The helicopter that crashed and killed Kobe Bryant and 8 others was reportedly not certified to fly in poor visibility
- The helicopter which crashed with Kobe Bryant and eight others on board didn't have clearance to fly in poor visibility, according to The New York Times.
- Island Express Helicopters, which owned the Sikorsky S-76B aircraft, was only certified to fly under visual flight rules.
- This means a pilot must be able to see the ground, and can't rely solely on instruments.
- Audio posted on YouTube suggests that the pilot got special clearance, known as special visual flight rules, to fly through the fog in which he ultimately crashed.
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The helicopter flying Kobe Bryant and eight others when it fatally crashed on Sunday was not certified to fly in poor visibility conditions, according to a new report.
Three sources familiar with the helicopter company's operations told The New York Times that Island Express Helicopters was limited by the Federal Aviation Administration (FAA) to working under visual flight rules.
Visual flight rules means that a pilot can only fly in conditions where they can see the ground, and are barred from flying solely by using their instruments, which is the norm for foggy or night conditions.
According to The Times, the pilot himself, Ara Zobayan, did have instrument certification. But even though he had that ability, he was bound by the company's certification not to rely on it.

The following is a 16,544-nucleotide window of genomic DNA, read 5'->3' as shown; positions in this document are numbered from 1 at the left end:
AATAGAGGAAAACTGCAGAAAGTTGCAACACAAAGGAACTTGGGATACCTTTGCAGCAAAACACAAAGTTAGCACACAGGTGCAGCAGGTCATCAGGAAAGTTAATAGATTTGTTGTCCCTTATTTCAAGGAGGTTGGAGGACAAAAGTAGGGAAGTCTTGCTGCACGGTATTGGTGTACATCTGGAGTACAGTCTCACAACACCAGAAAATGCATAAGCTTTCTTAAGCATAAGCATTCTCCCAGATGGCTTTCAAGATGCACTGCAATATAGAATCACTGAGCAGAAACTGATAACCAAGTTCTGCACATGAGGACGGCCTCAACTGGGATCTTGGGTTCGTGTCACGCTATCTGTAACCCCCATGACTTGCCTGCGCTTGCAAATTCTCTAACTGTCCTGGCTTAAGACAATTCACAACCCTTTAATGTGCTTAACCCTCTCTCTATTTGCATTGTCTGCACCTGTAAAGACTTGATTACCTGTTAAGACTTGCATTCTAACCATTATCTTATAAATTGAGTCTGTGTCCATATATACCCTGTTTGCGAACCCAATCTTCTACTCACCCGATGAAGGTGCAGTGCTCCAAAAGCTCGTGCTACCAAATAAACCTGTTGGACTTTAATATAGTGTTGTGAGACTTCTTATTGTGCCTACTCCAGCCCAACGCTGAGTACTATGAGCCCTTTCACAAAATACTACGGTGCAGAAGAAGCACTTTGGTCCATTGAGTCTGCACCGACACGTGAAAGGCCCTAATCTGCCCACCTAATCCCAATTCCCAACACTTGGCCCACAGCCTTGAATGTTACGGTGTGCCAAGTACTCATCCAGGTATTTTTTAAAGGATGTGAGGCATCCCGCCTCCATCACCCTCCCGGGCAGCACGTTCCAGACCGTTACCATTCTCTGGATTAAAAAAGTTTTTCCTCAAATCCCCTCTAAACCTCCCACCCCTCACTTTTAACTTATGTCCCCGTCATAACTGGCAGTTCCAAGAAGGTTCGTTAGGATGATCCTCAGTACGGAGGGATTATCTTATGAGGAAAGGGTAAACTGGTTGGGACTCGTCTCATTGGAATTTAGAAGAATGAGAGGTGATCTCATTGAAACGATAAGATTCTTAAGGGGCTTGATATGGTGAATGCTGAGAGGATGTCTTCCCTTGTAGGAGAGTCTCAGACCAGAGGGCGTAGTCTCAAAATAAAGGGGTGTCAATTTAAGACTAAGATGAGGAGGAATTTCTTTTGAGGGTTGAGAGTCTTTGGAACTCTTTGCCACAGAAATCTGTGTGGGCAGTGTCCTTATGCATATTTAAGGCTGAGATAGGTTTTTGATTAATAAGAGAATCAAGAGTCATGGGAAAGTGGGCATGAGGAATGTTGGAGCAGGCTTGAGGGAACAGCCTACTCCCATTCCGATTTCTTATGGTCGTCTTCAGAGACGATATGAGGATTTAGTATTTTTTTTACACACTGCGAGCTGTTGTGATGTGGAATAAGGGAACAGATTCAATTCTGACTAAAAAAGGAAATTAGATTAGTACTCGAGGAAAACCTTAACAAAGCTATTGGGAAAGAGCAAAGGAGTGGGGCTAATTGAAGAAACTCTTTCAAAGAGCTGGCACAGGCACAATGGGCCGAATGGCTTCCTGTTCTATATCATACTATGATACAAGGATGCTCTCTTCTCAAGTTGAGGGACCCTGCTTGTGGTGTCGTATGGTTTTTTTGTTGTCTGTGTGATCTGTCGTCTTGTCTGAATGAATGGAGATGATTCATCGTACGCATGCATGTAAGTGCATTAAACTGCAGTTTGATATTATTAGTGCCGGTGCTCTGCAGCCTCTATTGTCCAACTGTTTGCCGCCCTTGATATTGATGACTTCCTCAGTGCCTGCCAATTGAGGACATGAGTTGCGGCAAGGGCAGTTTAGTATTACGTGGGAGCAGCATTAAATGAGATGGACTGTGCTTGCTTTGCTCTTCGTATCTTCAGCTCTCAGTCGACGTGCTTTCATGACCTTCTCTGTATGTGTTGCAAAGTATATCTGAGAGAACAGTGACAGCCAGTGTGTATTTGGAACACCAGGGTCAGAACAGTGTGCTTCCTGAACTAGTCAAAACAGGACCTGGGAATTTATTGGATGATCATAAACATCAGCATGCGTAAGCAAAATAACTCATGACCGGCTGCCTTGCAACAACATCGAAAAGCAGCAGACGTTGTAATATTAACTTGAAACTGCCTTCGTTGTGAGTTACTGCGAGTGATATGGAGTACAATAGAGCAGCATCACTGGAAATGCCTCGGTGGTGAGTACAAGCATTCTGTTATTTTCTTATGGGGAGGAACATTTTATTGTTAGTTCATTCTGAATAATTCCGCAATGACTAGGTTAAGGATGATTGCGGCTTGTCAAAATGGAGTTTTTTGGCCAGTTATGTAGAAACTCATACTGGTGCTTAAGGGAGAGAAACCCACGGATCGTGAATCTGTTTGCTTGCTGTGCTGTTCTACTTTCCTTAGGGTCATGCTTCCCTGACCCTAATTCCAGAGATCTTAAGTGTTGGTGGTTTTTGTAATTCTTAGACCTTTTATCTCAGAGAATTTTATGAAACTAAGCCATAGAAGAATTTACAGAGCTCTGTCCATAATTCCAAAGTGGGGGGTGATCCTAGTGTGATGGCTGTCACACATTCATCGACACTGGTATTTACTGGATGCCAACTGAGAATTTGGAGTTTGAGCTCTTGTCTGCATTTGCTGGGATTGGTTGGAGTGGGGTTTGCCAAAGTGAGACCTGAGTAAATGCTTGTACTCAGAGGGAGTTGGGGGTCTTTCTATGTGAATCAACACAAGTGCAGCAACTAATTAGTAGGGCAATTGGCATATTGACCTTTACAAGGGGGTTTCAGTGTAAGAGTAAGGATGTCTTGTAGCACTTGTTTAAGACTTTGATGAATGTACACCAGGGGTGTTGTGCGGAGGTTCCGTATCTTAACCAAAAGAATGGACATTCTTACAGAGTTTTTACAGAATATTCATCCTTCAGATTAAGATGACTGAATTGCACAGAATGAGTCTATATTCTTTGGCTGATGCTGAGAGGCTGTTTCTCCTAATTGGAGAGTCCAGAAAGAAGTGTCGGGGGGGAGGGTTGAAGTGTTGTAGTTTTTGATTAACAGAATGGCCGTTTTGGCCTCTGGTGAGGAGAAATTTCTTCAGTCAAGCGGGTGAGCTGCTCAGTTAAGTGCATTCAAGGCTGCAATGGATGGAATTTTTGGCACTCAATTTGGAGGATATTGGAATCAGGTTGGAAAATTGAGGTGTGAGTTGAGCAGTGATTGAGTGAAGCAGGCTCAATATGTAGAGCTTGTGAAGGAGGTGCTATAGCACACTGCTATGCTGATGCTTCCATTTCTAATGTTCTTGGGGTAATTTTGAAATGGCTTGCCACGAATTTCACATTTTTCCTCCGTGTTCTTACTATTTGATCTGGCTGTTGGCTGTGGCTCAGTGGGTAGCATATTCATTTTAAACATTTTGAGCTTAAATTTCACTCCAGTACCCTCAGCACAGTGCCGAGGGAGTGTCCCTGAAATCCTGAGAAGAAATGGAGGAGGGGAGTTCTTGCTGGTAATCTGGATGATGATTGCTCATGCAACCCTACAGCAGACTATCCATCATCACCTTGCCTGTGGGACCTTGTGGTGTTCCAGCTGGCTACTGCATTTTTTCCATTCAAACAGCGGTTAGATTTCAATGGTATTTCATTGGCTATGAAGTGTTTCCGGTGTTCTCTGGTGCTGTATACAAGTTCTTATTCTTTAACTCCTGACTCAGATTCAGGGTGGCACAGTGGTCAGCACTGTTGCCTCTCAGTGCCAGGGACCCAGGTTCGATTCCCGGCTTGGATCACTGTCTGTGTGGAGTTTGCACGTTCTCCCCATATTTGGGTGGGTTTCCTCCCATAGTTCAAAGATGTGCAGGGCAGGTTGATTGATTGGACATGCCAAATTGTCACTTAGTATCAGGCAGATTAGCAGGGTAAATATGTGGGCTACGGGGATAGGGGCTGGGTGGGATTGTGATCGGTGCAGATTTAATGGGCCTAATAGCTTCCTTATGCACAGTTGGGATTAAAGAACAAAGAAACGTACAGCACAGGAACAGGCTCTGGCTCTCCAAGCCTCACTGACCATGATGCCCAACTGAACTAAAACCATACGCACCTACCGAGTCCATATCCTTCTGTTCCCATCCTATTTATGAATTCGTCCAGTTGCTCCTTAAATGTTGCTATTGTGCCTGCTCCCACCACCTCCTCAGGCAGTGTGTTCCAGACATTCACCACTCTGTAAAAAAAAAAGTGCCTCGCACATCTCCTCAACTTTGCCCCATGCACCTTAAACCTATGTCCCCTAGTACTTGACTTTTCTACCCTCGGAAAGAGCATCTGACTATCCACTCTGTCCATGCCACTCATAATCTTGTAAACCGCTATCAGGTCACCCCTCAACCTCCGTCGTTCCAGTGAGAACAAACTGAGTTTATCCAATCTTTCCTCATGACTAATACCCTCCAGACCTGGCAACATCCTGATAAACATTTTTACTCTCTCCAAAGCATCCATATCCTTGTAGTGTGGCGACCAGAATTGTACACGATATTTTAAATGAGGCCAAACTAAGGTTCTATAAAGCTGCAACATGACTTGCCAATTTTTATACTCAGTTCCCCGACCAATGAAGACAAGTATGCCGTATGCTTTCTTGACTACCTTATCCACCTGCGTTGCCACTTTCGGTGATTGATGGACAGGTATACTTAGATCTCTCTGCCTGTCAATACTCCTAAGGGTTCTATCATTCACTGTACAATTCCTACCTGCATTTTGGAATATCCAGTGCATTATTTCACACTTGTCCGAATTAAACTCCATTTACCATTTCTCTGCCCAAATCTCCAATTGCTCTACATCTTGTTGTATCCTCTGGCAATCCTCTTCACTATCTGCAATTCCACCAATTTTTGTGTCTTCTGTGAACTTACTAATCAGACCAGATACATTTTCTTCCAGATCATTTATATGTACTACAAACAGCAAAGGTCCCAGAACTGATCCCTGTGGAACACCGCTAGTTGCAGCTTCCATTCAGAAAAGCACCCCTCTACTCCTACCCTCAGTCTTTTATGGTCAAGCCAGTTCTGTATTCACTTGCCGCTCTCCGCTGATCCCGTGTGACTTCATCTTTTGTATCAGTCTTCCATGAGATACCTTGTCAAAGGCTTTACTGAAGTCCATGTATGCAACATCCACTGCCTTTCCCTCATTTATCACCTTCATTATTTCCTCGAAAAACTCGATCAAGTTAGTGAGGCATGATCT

Audio posted on YouTube by the channel VASAviation suggests that Zobayan was given an unusual clearance, known as special visual flight rules, to fly in foggy conditions in the minutes before the crash.
Business Insider could not immediately reach Island Express Helicopters for comment on Thursday.
On Monday, Island Express Helicopters released a statement about the accident:
"One of our helicopters, N72EX, Sikorsky S76, was involved in an accident on Sunday, January 26th in the Calabasas area of LA County.
"We are deeply saddened by this tragedy. Our top priority is providing assistance to the families of the passengers and the pilot. We hope that you will respect their privacy at this extremely difficult time.
"The pilot, Ara Zobayan, was our chief pilot. Ara has been with the company for over 10 years and has over 8,000 flight hours.
"We are working closely with the National Transportation Safety Board (NTSB) to investigate the cause of the accident and we are grateful to the first responders and local authorities for their response to this unimaginable accident."
The company announced Thursday that it would suspend all regular and charter services.
"The shock of the accident affected all staff, and management decided that service would be suspended until such time as it was deemed appropriate for staff and customers," the company said.
Investigators are still looking into the cause of the helicopter crash.
National Transportation Safety Board (NTSB) member Jennifer Homendy said on Tuesday that the aircraft did not have a warning system that could have alerted the pilot of the hills below him.
She said that the pilot had been ascending to avoid a cloud layer just before the helicopter crashed.
"Radar data indicates the helicopter climbed to 2,300 feet and then began a left descending turn," Homendy said.
The helicopter missed clearing a hill by 20 to 30 feet, she said. Its descent rate was 2,000 feet per minute, which she referred to as a "high-energy-impact crash."
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